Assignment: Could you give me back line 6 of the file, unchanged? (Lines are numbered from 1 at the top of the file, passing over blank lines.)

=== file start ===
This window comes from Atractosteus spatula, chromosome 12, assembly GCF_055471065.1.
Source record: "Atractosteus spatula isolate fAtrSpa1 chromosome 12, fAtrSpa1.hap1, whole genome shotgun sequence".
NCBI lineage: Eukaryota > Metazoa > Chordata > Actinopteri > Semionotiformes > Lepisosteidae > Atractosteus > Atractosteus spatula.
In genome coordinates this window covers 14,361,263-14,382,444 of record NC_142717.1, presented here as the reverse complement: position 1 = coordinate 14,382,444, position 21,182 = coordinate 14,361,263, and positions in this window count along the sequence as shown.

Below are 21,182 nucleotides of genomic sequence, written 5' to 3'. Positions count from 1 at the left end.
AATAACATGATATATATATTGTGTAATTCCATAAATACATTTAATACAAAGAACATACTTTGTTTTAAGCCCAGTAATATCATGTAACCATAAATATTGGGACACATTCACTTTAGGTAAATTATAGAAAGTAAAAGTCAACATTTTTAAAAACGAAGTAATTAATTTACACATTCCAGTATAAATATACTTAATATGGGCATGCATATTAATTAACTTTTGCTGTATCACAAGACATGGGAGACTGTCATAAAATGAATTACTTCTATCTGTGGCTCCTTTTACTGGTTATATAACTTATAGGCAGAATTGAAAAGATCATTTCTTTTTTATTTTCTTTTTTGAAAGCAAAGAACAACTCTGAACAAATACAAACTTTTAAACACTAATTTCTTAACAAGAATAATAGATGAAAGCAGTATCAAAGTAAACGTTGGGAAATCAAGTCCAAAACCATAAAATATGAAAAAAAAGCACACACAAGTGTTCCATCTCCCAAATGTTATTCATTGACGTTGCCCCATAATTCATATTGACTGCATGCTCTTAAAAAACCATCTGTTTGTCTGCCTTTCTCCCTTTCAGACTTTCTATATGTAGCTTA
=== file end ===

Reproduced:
AATAACATGATATATATATTGTGTAATTCCATAAATACATTTAATACAAAGAACATACTTTGTTTTAAGCCCAGTAATATCATGTAACCATAAATATTGGGACACATTCACTTTAGGTAAATTATAGAAAGTAAAAGTCAACATTTTTAAAAACGAAGTAATTAATTTACACATTCCAGTATAAATATACTTAATATGGGCATGCATATTAATTAACTTTTGCTGTATCACAAGACATGGGAGACTGTCATAAAATGAATTACTTCTATCTGTGGCTCCTTTTACTGGTTATATAACTTATAGGCAGAATTGAAAAGATCATTTCTTTTTTATTTTCTTTTTTGAAAGCAAAGAACAACTCTGAACAAATACAAACTTTTAAACACTAATTTCTTAACAAGAATAATAGATGAAAGCAGTATCAAAGTAAACGTTGGGAAATCAAGTCCAAAACCATAAAATATGAAAAAAAAGCACACACAAGTGTTCCATCTCCCAAATGTTATTCATTGACGTTGCCCCATAATTCATATTGACTGCATGCTCTTAAAAAACCATCTGTTTGTCTGCCTTTCTCCCTTTCAGACTTTCTATATGTAGCTTA